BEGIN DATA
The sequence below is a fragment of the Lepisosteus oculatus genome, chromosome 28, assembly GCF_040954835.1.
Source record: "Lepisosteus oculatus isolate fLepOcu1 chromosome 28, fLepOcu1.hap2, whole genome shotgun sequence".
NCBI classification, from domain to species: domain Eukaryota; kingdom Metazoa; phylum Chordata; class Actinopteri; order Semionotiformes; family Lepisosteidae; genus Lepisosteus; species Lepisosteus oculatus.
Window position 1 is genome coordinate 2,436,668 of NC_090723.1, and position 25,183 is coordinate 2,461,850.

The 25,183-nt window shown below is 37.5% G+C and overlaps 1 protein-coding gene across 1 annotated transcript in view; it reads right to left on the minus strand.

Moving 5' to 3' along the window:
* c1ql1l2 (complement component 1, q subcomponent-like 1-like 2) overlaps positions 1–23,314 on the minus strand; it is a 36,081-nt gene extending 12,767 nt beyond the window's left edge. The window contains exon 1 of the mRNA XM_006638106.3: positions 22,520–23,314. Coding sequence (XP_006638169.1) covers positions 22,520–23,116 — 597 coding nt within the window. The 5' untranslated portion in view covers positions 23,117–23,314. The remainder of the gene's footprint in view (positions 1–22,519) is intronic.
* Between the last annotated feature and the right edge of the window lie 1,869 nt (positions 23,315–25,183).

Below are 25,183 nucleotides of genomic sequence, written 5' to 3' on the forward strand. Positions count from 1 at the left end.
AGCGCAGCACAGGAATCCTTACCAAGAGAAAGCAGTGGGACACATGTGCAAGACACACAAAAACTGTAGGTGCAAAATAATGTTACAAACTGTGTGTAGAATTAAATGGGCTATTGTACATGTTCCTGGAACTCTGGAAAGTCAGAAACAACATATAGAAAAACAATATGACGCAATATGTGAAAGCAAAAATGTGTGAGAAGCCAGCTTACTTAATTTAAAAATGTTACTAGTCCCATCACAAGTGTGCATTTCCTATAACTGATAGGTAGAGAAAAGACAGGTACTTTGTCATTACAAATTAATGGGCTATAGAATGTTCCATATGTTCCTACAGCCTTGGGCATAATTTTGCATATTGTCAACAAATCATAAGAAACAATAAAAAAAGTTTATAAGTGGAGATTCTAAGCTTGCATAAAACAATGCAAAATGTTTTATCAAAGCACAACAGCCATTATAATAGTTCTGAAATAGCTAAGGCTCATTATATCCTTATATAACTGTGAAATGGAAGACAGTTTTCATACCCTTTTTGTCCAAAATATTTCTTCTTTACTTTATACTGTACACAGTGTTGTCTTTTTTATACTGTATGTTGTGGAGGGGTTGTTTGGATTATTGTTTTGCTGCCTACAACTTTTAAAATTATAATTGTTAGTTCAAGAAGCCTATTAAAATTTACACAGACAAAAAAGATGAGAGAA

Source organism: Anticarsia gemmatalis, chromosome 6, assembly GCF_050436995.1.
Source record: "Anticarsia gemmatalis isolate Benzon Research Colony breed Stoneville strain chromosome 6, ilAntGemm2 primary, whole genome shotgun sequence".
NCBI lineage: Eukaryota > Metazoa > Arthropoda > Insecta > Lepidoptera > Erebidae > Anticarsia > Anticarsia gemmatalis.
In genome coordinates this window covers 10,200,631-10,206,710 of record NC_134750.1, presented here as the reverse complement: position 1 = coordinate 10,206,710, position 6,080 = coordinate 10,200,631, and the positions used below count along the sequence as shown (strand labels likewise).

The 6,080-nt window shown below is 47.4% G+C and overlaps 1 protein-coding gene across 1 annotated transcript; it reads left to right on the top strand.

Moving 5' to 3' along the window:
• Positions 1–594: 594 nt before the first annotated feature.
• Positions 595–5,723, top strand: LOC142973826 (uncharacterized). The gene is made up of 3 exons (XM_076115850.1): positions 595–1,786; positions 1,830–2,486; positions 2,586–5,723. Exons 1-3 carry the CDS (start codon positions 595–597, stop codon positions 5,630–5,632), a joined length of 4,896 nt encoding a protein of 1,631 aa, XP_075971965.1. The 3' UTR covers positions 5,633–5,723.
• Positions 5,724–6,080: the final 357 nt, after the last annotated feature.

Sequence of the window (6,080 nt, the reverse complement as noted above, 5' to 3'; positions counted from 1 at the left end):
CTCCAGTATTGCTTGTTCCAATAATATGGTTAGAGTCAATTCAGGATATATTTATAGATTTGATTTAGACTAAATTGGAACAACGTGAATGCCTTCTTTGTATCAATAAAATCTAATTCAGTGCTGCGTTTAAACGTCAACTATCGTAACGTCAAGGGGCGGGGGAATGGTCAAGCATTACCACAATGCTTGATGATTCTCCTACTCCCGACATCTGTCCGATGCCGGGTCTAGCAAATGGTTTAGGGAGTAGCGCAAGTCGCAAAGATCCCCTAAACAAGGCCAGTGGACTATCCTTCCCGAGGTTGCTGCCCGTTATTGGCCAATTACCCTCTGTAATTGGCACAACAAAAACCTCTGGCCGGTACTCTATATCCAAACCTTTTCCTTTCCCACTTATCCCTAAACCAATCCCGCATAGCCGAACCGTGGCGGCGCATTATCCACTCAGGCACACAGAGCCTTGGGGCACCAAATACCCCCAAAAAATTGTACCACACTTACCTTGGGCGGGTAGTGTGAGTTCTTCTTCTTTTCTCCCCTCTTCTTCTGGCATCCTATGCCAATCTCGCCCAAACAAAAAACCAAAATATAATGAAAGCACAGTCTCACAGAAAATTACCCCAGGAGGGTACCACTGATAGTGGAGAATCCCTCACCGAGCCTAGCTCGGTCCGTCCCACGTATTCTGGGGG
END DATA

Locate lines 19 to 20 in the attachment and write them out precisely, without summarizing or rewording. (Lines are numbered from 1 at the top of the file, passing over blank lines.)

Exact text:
• Positions 5,724–6,080: the final 357 nt, after the last annotated feature.

Sequence of the window (6,080 nt, the reverse complement as noted above, 5' to 3'; positions counted from 1 at the left end):